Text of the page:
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Hoffmann, R. A wiki for the life sciences where authorship matters. Nature Genetics (2008)
 
 
 
 
 

alpha 1-Adrenergic responsiveness during coronary artery bypass surgery: effect of preoperative ejection fraction.

Elevated catecholamines and beta-adrenergic receptor hyporesponsiveness (or desensitization) have been demonstrated in failing human myocardium, but the role of the alpha-adrenergic receptor remains unclear. The authors tested the hypothesis that alpha 1-adrenergic responsiveness decreases in patients with impaired ventricular function undergoing coronary artery revascularization. Impaired ventricular function was defined prospectively by left ventricular ejection fraction less than or equal to 40% (group I, n = 12), and normal ventricular function by ejection fraction greater than 40% (group II, n = 22). Phenylephrine (Phe) pressor dose-response curves were established prior to anesthesia, during fentanyl anesthesia, and during fentanyl anesthesia plus hypothermic cardiopulmonary bypass at the time of aortic cross-clamp (anes + CPB/AXC). Polynomial regression of the Phe dose response curve estimated the Phe dose required to increase mean arterial blood pressure 20%, designated PD20. Although pre-anesthesia PD20 and anes + CPB/AXC PD20 values were not affected by ejection fraction, significant differences in PD20 (P less than 0.05) between groups occurred during fentanyl anesthesia (group I = 2.28 +/- 1.60 micrograms.kg-1, group II 1.57 +/- 0.98 micrograms.kg-1; mean +/- SD). Anes + CPB/AXC was associated with a significant reduction in PD20 in both groups compared with pre-anesthesia (P less than 0.01). Our results suggest impairment of alpha 1-adrenergic responsiveness occurs during fentanyl anesthesia in patients with ejection fractions less than or equal to 40% (evidenced by greater PD20 values). Although this impairment may be due to altered Phe pharmacokinetics, these results also support the possible existance of alpha 1-adrenergic receptor desensitization in this group. Reduction in PD20 during anes + CPB/AXC in all patients points to more powerful effects than fentanyl anesthesia alone; such influencing effects may include hemodilution, hypothermia, elevated plasma catecholamines, exclusion of the pulmonary circulation, or altered Phe pharmacokinetics.[1]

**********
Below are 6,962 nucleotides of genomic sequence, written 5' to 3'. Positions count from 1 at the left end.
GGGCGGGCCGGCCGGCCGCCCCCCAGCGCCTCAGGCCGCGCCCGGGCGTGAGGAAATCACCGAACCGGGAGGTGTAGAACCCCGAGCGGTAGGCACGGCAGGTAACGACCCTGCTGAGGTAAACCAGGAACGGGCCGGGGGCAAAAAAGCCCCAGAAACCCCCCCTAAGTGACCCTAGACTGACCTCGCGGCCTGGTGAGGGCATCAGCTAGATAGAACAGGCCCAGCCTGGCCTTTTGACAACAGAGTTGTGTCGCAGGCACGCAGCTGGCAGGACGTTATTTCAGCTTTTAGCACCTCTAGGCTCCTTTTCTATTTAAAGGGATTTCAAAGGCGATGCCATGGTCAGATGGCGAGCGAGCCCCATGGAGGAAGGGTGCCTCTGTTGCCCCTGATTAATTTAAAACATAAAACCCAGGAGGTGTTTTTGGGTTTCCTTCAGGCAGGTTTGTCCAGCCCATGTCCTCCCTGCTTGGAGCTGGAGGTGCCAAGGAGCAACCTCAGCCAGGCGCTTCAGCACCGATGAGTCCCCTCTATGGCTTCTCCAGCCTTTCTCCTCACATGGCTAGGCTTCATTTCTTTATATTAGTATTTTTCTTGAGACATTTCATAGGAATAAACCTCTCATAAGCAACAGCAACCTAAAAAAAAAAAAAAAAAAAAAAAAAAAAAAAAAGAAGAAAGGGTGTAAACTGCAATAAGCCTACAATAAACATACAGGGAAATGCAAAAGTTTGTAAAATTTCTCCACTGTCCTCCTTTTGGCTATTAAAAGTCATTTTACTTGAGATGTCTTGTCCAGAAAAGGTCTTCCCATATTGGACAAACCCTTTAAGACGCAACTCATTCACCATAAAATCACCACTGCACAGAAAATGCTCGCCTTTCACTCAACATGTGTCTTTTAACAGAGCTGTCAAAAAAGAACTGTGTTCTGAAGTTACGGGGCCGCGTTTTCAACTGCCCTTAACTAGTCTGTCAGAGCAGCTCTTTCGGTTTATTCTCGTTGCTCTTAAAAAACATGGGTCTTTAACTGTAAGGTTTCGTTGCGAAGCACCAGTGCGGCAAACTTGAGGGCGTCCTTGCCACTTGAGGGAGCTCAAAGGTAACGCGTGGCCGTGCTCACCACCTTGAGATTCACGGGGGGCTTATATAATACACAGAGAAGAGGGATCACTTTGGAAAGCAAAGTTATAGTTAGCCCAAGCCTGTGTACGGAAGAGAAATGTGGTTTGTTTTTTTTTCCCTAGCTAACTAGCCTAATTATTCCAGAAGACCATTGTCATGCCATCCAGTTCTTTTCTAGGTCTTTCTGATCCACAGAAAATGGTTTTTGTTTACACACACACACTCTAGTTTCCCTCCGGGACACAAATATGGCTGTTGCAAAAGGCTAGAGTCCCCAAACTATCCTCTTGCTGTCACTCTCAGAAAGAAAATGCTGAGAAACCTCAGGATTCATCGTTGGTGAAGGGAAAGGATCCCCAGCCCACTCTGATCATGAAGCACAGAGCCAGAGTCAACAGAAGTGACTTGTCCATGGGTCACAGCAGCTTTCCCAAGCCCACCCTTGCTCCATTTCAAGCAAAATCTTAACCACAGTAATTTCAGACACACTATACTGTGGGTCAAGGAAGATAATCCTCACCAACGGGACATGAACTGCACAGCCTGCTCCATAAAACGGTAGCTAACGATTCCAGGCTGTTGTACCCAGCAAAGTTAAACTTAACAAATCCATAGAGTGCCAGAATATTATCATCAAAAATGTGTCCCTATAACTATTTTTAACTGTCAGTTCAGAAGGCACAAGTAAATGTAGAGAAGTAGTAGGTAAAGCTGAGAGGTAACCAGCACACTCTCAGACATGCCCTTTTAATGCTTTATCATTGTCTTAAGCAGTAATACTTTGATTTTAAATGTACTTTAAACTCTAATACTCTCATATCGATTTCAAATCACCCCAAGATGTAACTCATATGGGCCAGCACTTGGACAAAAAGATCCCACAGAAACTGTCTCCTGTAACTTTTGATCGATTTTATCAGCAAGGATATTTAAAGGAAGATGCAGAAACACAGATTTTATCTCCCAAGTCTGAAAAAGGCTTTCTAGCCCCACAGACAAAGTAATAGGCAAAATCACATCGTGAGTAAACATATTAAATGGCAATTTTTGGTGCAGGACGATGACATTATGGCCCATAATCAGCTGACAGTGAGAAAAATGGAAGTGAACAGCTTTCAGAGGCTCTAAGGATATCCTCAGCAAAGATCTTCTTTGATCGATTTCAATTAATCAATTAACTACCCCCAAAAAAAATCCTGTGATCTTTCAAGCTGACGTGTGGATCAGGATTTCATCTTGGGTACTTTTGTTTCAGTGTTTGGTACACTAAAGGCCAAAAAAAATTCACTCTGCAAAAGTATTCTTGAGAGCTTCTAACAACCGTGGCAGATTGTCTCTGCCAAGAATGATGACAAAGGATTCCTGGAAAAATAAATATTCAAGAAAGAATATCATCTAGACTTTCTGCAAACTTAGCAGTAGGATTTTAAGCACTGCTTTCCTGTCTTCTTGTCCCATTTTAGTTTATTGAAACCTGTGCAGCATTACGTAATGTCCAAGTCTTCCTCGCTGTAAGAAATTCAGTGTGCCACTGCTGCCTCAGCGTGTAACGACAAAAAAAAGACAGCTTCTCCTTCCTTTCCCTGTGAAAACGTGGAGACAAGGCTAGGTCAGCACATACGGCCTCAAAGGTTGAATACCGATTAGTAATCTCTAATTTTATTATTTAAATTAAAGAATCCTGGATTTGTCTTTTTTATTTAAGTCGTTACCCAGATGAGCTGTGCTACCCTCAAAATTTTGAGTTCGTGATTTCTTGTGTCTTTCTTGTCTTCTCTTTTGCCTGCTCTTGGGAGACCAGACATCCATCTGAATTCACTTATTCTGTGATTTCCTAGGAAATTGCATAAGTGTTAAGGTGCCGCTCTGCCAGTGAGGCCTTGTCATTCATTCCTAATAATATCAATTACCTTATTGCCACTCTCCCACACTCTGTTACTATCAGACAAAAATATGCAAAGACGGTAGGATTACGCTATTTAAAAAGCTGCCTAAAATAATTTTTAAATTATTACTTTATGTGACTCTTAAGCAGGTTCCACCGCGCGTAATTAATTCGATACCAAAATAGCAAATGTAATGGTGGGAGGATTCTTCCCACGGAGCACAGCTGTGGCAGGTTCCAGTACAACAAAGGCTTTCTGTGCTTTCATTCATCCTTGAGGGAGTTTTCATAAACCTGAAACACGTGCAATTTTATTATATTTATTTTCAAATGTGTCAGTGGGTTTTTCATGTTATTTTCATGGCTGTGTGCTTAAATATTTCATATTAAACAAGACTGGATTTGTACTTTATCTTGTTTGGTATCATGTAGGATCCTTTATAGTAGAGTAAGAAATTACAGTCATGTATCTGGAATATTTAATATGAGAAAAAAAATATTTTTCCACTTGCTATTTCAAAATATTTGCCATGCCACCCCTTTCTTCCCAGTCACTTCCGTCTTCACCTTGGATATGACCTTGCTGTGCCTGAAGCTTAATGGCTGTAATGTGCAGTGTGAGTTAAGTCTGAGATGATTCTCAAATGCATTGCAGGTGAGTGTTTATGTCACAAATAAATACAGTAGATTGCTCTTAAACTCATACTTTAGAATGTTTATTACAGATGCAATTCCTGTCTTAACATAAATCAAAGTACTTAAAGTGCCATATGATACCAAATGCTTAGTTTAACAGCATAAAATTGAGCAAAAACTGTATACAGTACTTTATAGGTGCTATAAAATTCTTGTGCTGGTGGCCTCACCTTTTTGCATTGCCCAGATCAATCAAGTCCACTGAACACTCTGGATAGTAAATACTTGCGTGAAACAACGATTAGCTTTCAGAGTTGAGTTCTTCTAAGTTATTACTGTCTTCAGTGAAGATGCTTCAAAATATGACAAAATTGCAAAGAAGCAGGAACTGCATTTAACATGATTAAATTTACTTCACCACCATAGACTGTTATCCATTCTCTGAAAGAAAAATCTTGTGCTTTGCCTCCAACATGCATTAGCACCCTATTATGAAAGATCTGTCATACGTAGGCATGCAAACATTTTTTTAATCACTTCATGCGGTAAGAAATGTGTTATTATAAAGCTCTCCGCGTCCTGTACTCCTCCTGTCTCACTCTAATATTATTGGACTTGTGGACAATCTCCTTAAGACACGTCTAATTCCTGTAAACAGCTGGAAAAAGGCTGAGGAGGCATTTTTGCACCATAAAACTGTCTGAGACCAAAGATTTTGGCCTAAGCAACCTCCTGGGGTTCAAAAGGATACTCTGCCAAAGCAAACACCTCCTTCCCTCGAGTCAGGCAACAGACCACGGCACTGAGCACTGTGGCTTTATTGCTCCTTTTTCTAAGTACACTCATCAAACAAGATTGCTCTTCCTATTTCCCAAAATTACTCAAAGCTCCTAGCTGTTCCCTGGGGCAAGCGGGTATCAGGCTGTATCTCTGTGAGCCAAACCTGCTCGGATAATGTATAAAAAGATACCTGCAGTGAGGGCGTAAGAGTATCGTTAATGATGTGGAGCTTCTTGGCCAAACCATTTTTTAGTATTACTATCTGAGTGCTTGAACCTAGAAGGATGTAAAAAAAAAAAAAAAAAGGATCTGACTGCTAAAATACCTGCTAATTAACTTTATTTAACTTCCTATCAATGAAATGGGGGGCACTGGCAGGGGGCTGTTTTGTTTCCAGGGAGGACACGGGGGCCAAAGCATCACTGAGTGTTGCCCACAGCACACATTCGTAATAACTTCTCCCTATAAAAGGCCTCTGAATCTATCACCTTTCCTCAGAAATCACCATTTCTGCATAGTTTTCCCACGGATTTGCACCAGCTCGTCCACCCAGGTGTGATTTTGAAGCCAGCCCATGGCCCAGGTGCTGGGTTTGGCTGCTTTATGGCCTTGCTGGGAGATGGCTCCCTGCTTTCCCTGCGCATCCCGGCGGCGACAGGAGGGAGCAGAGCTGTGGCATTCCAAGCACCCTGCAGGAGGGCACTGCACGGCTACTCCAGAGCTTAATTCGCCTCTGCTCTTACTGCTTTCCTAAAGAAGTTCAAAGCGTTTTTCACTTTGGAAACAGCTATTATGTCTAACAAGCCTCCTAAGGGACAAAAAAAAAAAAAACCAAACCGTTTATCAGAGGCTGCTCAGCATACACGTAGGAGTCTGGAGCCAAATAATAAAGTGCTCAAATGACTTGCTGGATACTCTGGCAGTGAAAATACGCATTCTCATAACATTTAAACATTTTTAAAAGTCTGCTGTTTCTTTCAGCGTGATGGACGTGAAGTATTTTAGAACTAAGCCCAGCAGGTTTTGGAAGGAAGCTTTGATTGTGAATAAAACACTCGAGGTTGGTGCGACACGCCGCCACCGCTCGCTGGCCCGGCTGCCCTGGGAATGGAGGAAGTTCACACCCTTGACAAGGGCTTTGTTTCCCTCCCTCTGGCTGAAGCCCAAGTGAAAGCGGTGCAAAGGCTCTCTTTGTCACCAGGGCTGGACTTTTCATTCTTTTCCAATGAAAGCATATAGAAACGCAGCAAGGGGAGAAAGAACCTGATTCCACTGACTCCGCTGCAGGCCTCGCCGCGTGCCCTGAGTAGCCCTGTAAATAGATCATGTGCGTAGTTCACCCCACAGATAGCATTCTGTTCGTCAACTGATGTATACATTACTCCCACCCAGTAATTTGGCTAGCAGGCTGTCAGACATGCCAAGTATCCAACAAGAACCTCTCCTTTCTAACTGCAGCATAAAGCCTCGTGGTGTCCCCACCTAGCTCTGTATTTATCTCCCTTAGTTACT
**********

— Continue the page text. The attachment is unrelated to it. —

References

  1. alpha 1-Adrenergic responsiveness during coronary artery bypass surgery: effect of preoperative ejection fraction. Schwinn, D.A., McIntyre, R.W., Hawkins, E.D., Kates, R.A., Reves, J.G. Anesthesiology (1988) [Pubmed]
 
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